Part 7, with part 6 back here, or go back to the beginning here.

# A New Structure

The examples so far have all demonstrated linked lists. These are useful in some circumstances but are limited in functionality.

The next structure I'm going to consider is a tree.

The elements (or nodes) of a tree are very similar to the elements in the linked list, but instead of having a single reference to the next element in the list, they have multiple references, for each of the children. Let's consider a simple tree with at most 2 children per node. These are called "Binary Trees".

Many people will be familiar with the terminology around trees, but I'm going to just run through some of the main terms quickly.

## Simple Tree

A tree is made up of *nodes*, with each node having values (in this example, these are the numbers) and 0 or more *children*. This is a binary tree, which means that nodes have just a single value, and at most 2 children. These are shown above as arrows. Note that the bottom nodes have 0 children.

We can see a simple example of this with a basic Node class:

```
class Node {
constructor(value) {
this.value = value;
}
setLeft(left) {
this.left = left;
return this;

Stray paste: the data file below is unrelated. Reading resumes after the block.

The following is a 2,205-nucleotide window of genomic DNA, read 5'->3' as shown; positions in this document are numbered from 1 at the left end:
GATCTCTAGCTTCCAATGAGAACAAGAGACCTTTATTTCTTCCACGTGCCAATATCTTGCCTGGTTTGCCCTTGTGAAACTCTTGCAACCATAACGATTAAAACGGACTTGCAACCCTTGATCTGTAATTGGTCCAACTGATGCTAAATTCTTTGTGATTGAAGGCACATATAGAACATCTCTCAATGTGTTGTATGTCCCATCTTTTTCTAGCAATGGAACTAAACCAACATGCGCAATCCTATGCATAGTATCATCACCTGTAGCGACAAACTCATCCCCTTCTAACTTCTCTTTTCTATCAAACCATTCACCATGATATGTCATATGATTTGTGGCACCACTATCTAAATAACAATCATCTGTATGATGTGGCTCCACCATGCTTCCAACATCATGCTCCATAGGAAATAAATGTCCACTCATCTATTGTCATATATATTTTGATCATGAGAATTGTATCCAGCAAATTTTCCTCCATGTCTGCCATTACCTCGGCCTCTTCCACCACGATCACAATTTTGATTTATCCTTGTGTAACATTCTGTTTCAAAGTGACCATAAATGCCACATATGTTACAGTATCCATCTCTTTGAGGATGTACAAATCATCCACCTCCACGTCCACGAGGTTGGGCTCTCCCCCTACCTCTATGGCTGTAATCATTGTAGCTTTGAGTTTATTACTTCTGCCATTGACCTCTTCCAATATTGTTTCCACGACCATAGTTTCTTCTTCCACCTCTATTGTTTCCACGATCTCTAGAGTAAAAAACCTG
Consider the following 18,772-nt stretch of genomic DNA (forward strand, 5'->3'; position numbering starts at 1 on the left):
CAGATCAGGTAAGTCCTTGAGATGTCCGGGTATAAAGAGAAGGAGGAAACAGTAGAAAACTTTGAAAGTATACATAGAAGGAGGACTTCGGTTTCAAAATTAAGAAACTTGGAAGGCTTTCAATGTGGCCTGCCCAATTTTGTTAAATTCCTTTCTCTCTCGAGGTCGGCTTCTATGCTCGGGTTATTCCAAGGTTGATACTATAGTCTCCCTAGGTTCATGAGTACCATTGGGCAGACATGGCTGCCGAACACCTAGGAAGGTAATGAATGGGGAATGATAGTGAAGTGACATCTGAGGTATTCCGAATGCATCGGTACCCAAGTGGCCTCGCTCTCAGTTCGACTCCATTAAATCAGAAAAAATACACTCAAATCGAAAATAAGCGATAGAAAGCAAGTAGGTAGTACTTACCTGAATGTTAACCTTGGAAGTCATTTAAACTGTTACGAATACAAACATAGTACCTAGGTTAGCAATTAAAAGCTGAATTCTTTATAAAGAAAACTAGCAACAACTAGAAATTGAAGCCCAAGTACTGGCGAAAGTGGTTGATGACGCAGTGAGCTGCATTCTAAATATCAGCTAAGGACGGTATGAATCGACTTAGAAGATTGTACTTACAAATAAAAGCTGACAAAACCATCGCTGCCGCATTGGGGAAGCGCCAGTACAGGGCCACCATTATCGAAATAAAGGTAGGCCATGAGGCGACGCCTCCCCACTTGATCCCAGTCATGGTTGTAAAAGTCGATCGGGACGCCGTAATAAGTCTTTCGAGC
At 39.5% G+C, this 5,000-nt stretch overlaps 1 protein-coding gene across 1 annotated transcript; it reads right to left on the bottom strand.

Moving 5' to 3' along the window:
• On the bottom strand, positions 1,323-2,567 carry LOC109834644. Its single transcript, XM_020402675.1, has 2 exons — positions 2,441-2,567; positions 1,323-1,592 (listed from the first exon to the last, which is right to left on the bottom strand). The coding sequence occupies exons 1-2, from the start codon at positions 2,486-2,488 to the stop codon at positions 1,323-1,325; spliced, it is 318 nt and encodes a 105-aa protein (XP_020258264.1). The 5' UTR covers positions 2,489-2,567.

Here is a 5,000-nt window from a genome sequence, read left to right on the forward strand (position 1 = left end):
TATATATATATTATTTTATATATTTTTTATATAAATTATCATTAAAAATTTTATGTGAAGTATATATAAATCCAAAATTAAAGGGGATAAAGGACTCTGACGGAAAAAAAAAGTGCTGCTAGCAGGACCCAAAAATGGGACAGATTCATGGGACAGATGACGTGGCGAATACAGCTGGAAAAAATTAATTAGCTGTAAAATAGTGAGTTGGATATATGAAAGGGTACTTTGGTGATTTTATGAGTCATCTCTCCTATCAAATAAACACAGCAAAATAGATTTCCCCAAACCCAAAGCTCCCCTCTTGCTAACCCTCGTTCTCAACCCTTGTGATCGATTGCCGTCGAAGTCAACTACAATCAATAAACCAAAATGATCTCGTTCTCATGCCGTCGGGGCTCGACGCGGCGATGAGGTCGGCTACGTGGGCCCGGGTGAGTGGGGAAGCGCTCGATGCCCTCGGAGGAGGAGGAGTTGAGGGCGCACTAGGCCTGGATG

}
setRight(right) {
this.right = right;
return this;
}
}
```

The constructor could take the left and right values if they are available, but I will keep this class simple for now.

The tree shown in the above diagram is ordered and follows the simple rule that all numbers under a node to the left will have smaller values, and all numbers under a node to the right will have larger values. The top of the tree (containing the value "4") is called the *root*.

So now we can build a small tree with the values 1/2/3:

```
let one = new Node(1);
let two = new Node(2);
let three = new Node(3);
two.setLeft(one);
two.setRight(three);
```

The result is a small structure with the value of "2" at the root:

```
Node { value: 2, left: Node { value: 1 }, right: Node { value: 3 } }
```

You may have noticed that the `setLeft`

and `setRight`

functions return the node itself. This allows chaining of function calls, which can make code a little more compact. This is also why I did not use the standard *setter* syntax for Javascript, since that should not be returning a value.

Chaining the function calls means that we can skip saving the nodes with a label where we aren't setting the children.

```
let two = new Node(2).setLeft(new Node(1)).setRight(new Node(3));
```

This has exactly the same result as above, but is a little quicker to write.

Now let's build the entire tree found in the initial diagram:

```
let two = new Node(2).setLeft(new Node(1)).setRight(new Node(3));
let six = new Node(6).setLeft(new Node(5)).setRight(new Node(7));
let root = new Node(4).setLeft(two).setRight(six);
```

It is possible to do all of this in a single line, but that goes beyond making the code more compact and starts making it obtuse, so let's not go there!

The result for all of this is the tree that was shown in the initial diagram:

```
Node {
value: 4,
left:
Node { value: 2, left: Node { value: 1 }, right: Node { value: 3 } },
right:
Node { value: 6, left: Node { value: 5 }, right: Node { value: 7 } } }
```